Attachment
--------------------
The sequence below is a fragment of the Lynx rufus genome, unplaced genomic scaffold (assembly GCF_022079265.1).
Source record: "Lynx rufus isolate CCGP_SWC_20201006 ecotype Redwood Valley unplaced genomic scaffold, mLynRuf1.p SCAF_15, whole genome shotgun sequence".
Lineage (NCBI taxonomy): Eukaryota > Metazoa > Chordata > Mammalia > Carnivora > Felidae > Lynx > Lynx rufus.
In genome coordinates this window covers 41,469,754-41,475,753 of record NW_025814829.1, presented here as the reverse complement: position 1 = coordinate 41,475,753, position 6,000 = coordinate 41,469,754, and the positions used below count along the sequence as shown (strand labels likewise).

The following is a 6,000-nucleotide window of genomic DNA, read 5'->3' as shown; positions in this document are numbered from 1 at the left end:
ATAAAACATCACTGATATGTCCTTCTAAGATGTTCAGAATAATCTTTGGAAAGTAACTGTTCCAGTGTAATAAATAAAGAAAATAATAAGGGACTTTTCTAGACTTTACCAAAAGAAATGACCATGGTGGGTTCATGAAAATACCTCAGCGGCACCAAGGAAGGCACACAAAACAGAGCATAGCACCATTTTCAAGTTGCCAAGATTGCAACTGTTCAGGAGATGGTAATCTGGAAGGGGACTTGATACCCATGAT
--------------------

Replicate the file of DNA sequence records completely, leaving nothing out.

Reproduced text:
The sequence below is a fragment of the Lynx rufus genome, unplaced genomic scaffold (assembly GCF_022079265.1).
Source record: "Lynx rufus isolate CCGP_SWC_20201006 ecotype Redwood Valley unplaced genomic scaffold, mLynRuf1.p SCAF_15, whole genome shotgun sequence".
Lineage (NCBI taxonomy): Eukaryota > Metazoa > Chordata > Mammalia > Carnivora > Felidae > Lynx > Lynx rufus.
In genome coordinates this window covers 41,469,754-41,475,753 of record NW_025814829.1, presented here as the reverse complement: position 1 = coordinate 41,475,753, position 6,000 = coordinate 41,469,754, and the positions used below count along the sequence as shown (strand labels likewise).

The following is a 6,000-nucleotide window of genomic DNA, read 5'->3' as shown; positions in this document are numbered from 1 at the left end:
ATAAAACATCACTGATATGTCCTTCTAAGATGTTCAGAATAATCTTTGGAAAGTAACTGTTCCAGTGTAATAAATAAAGAAAATAATAAGGGACTTTTCTAGACTTTACCAAAAGAAATGACCATGGTGGGTTCATGAAAATACCTCAGCGGCACCAAGGAAGGCACACAAAACAGAGCATAGCACCATTTTCAAGTTGCCAAGATTGCAACTGTTCAGGAGATGGTAATCTGGAAGGGGACTTGATACCCATGAT